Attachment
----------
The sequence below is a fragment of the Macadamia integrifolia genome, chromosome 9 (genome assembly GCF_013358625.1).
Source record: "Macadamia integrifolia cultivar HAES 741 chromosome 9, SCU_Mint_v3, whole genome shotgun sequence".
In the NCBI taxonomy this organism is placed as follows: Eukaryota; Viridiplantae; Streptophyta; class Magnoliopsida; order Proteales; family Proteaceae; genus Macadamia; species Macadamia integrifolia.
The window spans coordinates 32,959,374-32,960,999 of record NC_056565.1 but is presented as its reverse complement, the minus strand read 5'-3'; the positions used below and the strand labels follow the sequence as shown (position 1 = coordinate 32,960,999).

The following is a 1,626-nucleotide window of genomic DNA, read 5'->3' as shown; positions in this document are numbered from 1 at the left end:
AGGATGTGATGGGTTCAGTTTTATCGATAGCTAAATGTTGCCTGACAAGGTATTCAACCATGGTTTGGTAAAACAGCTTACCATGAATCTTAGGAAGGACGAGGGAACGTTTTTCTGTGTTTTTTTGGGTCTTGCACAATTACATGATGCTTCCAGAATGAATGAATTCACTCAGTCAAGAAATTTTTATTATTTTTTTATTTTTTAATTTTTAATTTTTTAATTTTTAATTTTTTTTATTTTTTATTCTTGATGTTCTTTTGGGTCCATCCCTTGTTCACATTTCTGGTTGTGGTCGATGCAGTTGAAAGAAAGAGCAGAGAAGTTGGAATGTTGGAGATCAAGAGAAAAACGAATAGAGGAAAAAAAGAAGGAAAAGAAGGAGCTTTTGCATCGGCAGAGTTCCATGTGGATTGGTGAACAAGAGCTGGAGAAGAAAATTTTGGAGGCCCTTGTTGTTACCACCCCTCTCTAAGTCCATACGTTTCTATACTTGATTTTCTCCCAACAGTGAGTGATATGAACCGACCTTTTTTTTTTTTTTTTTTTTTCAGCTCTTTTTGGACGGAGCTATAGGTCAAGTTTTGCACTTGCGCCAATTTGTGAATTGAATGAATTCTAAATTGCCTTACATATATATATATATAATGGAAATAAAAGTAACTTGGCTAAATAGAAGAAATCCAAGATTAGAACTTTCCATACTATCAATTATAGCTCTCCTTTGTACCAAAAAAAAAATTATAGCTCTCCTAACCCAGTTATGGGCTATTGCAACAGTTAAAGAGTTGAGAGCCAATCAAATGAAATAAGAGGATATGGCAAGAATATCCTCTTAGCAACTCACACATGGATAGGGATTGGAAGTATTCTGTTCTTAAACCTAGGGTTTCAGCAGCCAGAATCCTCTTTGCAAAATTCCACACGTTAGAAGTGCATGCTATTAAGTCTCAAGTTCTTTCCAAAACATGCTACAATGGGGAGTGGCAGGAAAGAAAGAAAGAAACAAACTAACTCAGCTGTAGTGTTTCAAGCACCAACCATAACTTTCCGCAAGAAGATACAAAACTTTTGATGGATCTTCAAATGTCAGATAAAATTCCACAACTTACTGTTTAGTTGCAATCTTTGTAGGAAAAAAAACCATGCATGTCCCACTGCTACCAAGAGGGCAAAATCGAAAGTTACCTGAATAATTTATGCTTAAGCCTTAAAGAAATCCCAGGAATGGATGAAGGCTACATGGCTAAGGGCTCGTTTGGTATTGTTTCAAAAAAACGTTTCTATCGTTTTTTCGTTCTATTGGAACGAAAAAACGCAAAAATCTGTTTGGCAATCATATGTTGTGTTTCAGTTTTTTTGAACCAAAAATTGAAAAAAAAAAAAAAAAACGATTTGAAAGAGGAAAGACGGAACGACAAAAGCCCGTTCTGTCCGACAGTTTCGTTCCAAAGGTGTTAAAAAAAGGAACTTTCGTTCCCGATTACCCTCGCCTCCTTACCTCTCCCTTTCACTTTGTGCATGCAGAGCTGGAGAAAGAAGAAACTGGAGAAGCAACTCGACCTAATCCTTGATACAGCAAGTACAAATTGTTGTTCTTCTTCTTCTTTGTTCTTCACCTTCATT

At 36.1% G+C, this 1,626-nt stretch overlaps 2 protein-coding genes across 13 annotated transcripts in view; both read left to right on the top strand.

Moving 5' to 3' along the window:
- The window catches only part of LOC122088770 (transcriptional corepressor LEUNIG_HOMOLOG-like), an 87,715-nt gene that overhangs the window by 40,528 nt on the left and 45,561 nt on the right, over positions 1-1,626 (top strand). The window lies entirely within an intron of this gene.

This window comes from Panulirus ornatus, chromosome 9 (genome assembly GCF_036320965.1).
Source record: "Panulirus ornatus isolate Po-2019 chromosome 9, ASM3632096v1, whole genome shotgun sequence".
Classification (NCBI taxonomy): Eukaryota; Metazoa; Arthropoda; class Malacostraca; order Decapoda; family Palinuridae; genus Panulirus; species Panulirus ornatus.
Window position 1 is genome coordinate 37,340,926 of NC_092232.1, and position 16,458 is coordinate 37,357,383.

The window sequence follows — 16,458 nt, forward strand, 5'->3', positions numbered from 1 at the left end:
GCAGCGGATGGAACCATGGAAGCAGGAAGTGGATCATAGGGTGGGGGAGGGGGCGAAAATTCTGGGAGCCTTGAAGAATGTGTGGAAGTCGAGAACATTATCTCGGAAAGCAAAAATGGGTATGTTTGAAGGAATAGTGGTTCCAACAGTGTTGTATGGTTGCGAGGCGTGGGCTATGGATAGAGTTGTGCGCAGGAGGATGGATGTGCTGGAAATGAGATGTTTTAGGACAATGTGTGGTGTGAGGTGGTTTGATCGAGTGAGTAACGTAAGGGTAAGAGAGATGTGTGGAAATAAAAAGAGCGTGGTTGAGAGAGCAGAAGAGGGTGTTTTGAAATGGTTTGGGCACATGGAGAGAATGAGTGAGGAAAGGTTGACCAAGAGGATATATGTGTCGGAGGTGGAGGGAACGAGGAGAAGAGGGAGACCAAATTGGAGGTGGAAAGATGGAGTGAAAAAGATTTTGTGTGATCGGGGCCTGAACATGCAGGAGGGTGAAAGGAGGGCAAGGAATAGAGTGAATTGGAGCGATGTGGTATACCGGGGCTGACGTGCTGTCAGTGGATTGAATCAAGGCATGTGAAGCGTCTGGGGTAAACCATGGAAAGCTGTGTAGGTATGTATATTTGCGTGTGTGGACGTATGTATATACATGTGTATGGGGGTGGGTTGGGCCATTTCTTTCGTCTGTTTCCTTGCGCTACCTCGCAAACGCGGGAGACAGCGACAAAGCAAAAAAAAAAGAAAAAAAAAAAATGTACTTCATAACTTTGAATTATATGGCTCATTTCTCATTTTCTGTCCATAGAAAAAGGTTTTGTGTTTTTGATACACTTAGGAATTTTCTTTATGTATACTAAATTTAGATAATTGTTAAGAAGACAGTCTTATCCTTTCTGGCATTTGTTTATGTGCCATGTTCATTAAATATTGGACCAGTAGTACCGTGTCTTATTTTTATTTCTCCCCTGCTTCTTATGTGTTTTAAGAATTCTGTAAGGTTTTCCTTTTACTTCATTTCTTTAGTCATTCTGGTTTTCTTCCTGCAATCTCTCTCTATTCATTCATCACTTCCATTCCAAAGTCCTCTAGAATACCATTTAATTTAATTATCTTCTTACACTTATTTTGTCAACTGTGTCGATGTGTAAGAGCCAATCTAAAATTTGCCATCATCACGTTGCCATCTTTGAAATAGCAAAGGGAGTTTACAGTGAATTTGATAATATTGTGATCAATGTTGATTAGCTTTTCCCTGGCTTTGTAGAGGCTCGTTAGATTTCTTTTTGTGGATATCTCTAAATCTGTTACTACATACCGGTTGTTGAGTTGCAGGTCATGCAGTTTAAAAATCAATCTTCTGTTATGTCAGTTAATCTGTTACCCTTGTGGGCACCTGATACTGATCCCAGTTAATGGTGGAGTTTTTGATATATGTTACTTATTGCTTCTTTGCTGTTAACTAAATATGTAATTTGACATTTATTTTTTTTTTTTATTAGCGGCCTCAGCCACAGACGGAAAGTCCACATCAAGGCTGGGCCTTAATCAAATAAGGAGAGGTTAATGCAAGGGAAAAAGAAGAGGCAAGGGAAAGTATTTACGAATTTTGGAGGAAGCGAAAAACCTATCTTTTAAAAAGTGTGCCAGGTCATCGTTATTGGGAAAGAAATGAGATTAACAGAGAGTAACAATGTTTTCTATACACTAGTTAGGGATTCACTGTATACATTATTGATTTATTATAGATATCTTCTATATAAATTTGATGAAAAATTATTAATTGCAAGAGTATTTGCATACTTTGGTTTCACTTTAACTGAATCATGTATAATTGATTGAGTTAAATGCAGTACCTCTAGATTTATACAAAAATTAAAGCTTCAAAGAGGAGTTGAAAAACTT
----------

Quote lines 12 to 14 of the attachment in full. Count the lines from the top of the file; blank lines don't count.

Classification (NCBI taxonomy): Eukaryota; Metazoa; Arthropoda; class Malacostraca; order Decapoda; family Palinuridae; genus Panulirus; species Panulirus ornatus.
Window position 1 is genome coordinate 37,340,926 of NC_092232.1, and position 16,458 is coordinate 37,357,383.

The window sequence follows — 16,458 nt, forward strand, 5'->3', positions numbered from 1 at the left end: